The Nissan Leaf has been on sale in Australia since 2011. In many ways, it was and still is the first truly practical all electric car and has a worldwide reputation as a great car that many love – although it’s looks are, let’s say, unique.
With quite a number of this unpretentious and time-proven EV running around in Australia, we take a look into the details of why this car appeals to many of its owners.
Drive Zero Car Guides are written for people trying to get a feel of the electric car landscape in Australia. We only wrote guides for battery (BEV) and plug-in hybrid (PHEV) electric vehicles that are confirmed to be on sale in the market in Australia now, or are coming soon.
Our goal is to summarise as much as you might want to know about the different considerations for each of these electric cars and who they may be useful for. That said, we’re not qualified car reviewers, so full reviews of these models, we’ve included the best links and video for reviews that we could find.
What’s so good about the Nissan Leaf?
Nissan’s Leaf was the original and best EV. When it debuted back in 2011 it was the first all electric car that not only had a decent (real world) range of 117 km, but was also a generous size too.
It’s a five door hatchback that has a very unique look. Thanks to its world-class first mover advantage, it’s still officially the most sold EV in the world. This might soon be overtaken by the Tesla Model 3, but for now it remains king.
Nissan has also had the unique advantage of being able to learn and develop their existing EV into a second gen version. Most other manufacturers are still only just releasing their first version all electric vehicle.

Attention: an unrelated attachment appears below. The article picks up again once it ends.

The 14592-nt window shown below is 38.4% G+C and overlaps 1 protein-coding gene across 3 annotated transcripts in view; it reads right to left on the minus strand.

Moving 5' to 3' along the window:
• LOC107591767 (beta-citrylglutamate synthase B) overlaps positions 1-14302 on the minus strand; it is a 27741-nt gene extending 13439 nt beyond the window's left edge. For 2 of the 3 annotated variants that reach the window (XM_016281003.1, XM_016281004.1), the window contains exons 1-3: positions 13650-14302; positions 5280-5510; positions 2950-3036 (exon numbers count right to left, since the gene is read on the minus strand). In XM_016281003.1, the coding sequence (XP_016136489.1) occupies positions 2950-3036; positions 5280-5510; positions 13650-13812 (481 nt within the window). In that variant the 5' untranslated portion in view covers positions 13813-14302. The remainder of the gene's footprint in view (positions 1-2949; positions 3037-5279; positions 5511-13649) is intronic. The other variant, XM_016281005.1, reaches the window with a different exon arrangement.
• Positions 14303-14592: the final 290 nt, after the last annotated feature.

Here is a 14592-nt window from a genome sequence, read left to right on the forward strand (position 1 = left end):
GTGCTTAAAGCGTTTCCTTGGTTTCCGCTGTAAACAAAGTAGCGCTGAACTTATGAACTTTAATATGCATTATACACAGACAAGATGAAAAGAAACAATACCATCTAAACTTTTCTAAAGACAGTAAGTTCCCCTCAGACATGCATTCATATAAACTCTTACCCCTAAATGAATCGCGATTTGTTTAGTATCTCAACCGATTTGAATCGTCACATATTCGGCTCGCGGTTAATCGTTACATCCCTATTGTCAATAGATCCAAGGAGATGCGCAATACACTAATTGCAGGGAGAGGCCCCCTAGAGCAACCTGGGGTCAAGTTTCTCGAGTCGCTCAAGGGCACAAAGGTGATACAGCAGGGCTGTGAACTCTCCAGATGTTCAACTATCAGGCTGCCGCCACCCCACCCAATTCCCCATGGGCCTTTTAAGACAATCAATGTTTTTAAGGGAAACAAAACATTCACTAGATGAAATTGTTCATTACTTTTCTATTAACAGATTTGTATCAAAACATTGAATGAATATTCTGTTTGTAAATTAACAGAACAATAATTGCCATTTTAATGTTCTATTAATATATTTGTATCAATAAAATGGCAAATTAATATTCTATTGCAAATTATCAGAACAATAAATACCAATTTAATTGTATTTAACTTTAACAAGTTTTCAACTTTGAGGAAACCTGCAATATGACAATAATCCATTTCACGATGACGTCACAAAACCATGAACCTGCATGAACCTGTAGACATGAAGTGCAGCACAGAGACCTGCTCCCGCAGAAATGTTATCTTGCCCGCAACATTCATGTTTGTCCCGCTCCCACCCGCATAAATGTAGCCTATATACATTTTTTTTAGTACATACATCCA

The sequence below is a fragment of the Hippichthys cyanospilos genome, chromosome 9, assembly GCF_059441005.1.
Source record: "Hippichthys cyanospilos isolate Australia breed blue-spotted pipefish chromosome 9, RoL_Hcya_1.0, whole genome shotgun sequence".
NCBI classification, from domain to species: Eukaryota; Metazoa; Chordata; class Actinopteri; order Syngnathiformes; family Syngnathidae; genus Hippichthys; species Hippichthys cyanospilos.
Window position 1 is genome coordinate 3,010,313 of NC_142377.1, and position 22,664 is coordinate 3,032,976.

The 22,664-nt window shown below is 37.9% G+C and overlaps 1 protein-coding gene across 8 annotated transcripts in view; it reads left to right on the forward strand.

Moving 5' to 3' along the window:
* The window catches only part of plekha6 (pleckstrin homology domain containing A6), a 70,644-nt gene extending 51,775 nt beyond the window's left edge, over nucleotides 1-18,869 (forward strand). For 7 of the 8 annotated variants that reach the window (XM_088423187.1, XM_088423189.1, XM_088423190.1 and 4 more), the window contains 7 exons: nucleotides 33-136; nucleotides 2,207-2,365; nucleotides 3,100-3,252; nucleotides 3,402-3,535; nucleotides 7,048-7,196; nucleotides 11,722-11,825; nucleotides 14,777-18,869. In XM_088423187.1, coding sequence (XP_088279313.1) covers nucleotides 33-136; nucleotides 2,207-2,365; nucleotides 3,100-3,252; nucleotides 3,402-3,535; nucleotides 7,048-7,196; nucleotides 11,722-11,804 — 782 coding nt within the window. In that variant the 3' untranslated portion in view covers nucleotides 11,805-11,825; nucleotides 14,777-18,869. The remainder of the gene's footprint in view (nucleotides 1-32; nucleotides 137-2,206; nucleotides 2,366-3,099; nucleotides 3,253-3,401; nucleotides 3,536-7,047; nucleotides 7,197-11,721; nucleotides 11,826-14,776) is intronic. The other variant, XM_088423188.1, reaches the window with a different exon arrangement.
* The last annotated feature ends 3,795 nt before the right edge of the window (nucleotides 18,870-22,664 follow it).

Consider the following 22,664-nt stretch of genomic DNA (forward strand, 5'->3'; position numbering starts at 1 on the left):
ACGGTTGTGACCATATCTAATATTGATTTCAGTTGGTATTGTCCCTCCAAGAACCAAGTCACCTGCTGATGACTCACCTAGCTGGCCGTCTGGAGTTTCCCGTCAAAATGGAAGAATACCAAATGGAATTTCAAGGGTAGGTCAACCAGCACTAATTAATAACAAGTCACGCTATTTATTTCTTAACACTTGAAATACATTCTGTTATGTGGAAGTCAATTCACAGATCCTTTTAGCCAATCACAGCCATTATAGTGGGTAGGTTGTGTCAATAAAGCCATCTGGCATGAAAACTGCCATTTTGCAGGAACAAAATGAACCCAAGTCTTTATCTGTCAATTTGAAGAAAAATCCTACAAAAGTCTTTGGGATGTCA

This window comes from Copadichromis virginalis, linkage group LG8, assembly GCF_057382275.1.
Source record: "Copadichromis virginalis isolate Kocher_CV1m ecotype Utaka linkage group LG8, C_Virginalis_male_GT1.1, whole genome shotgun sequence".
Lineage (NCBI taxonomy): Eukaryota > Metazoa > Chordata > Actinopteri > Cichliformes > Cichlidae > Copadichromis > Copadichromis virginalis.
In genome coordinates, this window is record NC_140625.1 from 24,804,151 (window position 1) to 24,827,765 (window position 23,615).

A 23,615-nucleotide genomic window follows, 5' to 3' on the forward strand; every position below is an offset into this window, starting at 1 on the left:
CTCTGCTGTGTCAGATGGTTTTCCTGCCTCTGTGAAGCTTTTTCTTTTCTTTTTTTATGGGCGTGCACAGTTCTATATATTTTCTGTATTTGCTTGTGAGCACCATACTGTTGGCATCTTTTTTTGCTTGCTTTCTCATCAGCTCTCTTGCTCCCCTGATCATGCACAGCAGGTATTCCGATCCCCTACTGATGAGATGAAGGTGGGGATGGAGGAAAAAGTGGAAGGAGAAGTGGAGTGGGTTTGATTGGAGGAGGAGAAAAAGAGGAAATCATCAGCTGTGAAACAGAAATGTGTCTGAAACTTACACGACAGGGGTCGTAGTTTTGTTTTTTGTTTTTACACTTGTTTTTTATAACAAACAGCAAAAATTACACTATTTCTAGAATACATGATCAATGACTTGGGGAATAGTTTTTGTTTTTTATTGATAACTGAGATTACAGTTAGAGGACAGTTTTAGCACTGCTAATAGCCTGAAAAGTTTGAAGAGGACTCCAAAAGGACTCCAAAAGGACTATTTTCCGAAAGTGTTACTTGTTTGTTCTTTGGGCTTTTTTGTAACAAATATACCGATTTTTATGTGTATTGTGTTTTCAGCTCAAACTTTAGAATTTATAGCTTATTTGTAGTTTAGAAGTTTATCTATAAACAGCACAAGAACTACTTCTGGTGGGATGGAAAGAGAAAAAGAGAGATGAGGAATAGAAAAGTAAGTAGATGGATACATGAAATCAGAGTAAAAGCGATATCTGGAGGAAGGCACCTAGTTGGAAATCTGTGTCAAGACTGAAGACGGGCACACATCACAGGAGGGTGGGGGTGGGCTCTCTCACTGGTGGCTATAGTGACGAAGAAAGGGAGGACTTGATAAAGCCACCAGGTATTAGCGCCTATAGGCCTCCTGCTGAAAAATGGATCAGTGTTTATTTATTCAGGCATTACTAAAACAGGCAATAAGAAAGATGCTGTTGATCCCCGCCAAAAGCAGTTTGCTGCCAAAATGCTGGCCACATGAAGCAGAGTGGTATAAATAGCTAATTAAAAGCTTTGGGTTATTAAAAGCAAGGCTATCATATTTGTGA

In late 2017 Nissan finally announced their overhauled Leaf to bring it back up to speed with where the EV market has gone. With new looks, almost double the range, faster acceleration and many other improvements it should be a fantastic option for those looking for a solid all round EV – when it arrives.
How much does the Nissan Leaf cost and what models are on sale in Australia?
Red Nissan Leaf. Source: Wikipedia
Currently, you cannot buy any new Nissan Leafs in Australia. This is due to Nissan no longer selling their older model… but not yet selling their new one.
However, as the Leaf has been available in Australia since 2011 there are a few second hand Leafs that come up on the market – and this is where the fun starts, as they are starting to creep down into the low $20,000s which is becoming an achievable price point for some very cheap motoring.
Nissan Leaf key details
The Nissan Leaf has a well liked five door hatch design that appeals to a broad market. However, there was only one trim and model available in Australia throughout the years the first generation was on sale. It comes with a 24kWh battery that can reach a maximum range of about 135 km on a single charge.
Here are the specs:
(2011 - 2017)
|Table last updated November 2017|
|Key Models||Single Trim only|
- Alloy Wheels
- Fast Charge
- Portable Charger
- Navigation System
- Remote Climate Control
- Remote Battery Monitoring
|Release Date & Availability||On sale 2011 - 2017|
No longer available new
|Price||Used: from ~$28,000|
|117km - 135km (EPA Range)|
|0-100 km/h||11.3 Seconds|